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Minimize Classroom Distractions


All Ages Strategy


Self-regulation Organization Working Memory Attention Processing Speed

Minimize Classroom Distractions

If your student struggles to sustain focus or is easily distracted

Teach It!

  1. Objective: Decrease extraneous auditory and visual stimuli in the classroom to help students focus more easily.
  2. Seat Arrangements: Seat an easily distracted student near the front, away from the window and door, and away from chatty peers or friends. During group work, consider having this student(s) sit with a smaller group.
  3. Organized Work Space: Have students work with a clear desktop so they are not distracted by other items or activities. Consider a portable study carrel which can help students maintain attention during tests or in-class writing. Have a bunch on hand, or one for every student, not just those with attention weaknesses.
  4. Class Environment: Be selective about what pictures, diagrams and charts go up on the wall. Studies show that all students do better when the room walls are not overloaded with visual stimuli.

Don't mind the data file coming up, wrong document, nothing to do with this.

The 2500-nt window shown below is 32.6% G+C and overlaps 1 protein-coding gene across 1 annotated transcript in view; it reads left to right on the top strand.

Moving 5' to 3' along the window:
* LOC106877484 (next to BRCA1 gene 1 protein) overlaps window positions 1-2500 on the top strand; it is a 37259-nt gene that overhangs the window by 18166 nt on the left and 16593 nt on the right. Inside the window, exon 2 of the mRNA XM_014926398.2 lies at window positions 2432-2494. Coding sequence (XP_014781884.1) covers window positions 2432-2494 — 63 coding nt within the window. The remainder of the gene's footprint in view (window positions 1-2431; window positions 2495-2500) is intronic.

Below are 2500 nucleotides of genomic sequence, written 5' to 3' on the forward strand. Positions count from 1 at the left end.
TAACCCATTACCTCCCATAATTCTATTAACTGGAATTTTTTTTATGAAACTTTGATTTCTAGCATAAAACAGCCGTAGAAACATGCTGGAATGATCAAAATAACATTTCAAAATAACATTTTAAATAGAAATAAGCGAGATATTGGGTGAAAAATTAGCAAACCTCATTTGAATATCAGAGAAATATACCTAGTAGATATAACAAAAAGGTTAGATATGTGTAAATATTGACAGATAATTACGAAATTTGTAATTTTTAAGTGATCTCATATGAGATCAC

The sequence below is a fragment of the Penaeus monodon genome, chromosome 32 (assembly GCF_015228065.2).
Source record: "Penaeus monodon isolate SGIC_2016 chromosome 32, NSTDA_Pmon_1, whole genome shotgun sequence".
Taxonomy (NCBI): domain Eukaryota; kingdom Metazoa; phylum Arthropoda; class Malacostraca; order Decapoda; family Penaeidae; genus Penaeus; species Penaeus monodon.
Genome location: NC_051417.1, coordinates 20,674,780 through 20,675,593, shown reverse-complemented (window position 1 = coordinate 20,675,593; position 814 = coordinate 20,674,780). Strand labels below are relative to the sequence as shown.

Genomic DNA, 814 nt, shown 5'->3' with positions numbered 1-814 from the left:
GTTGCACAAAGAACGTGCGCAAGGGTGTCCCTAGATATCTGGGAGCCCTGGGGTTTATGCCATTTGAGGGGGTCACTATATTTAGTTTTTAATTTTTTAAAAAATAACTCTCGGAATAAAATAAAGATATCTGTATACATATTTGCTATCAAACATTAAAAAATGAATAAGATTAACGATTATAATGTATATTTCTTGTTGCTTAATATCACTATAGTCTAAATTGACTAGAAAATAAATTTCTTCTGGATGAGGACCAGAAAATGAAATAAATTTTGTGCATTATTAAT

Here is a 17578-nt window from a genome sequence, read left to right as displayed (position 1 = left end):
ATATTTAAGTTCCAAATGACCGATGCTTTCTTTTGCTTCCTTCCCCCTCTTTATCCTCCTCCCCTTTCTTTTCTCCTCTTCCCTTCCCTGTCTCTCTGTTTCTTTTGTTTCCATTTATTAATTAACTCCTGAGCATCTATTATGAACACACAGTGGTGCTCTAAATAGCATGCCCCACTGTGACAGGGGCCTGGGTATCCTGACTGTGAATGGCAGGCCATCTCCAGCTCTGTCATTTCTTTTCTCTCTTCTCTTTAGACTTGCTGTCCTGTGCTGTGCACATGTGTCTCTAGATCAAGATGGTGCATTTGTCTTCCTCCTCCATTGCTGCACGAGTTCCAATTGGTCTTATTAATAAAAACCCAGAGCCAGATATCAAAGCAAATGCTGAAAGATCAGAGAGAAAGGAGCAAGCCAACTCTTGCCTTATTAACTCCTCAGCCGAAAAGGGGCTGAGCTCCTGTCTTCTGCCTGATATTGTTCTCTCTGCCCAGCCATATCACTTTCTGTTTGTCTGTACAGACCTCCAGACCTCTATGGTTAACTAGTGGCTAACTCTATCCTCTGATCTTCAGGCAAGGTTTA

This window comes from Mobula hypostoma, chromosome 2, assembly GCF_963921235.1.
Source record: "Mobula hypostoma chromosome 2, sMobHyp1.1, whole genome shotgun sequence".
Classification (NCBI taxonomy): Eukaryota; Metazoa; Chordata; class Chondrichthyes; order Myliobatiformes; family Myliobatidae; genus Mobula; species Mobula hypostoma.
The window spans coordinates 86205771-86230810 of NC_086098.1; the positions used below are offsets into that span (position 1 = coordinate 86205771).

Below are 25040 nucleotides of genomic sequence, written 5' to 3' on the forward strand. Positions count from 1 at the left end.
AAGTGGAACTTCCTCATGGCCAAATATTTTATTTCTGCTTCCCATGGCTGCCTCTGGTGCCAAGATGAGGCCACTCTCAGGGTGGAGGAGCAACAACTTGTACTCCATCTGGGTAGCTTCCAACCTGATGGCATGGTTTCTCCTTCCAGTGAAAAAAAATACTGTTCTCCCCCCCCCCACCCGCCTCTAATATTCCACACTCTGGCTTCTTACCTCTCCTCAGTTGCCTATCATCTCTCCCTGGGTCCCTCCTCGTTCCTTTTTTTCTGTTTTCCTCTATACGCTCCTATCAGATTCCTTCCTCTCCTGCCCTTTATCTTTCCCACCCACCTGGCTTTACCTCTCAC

5. Student-led Strategies: Encourage students to close their eyes when they need to think about something deeply so they physically eliminate environmental distractions. Consider allowing students to listen to quiet music on headphones while completing independent work. This can help students block out external talking and noise.

Why It Works (the Science Of Learning)!

The mind can't help but process some amount of environmental information (Flanker Effect). For students who have difficulty with focus, that information can be enough to interfere with their ability to complete the task they are working on. We know that students can be affected by distractors, even without realizing it, so it is important for adults to help them remove distractions even if students might not think they are being affected. (Motor Priming Effect)

Best-suited for students with weaker: Attention, Auditory Processing, Inhibition & Self-Regulation, Sensory Integration (Source: Digital Promise Learner Variability Project)